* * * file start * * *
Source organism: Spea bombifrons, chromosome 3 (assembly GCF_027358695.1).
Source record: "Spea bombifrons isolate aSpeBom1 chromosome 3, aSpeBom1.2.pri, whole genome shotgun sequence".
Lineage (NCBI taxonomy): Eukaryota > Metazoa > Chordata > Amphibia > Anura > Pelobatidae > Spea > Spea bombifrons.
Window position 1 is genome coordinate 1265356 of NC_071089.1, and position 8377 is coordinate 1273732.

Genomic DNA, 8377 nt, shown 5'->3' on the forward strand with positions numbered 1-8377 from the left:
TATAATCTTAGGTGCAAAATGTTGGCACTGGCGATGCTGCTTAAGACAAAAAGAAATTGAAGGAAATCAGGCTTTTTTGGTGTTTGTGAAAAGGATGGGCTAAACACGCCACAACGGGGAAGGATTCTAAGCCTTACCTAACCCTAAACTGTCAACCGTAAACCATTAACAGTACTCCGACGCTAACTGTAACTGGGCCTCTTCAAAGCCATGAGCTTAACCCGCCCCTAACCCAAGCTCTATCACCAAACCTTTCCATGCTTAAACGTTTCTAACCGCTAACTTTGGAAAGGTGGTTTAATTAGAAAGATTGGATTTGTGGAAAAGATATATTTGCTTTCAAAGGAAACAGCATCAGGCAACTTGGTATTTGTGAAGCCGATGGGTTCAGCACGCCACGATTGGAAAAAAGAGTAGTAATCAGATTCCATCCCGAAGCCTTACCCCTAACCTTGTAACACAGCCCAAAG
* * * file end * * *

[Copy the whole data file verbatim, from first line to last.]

Source organism: Spea bombifrons, chromosome 3 (assembly GCF_027358695.1).
Source record: "Spea bombifrons isolate aSpeBom1 chromosome 3, aSpeBom1.2.pri, whole genome shotgun sequence".
Lineage (NCBI taxonomy): Eukaryota > Metazoa > Chordata > Amphibia > Anura > Pelobatidae > Spea > Spea bombifrons.
Window position 1 is genome coordinate 1265356 of NC_071089.1, and position 8377 is coordinate 1273732.

Genomic DNA, 8377 nt, shown 5'->3' on the forward strand with positions numbered 1-8377 from the left:
TATAATCTTAGGTGCAAAATGTTGGCACTGGCGATGCTGCTTAAGACAAAAAGAAATTGAAGGAAATCAGGCTTTTTTGGTGTTTGTGAAAAGGATGGGCTAAACACGCCACAACGGGGAAGGATTCTAAGCCTTACCTAACCCTAAACTGTCAACCGTAAACCATTAACAGTACTCCGACGCTAACTGTAACTGGGCCTCTTCAAAGCCATGAGCTTAACCCGCCCCTAACCCAAGCTCTATCACCAAACCTTTCCATGCTTAAACGTTTCTAACCGCTAACTTTGGAAAGGTGGTTTAATTAGAAAGATTGGATTTGTGGAAAAGATATATTTGCTTTCAAAGGAAACAGCATCAGGCAACTTGGTATTTGTGAAGCCGATGGGTTCAGCACGCCACGATTGGAAAAAAGAGTAGTAATCAGATTCCATCCCGAAGCCTTACCCCTAACCTTGTAACACAGCCCAAAG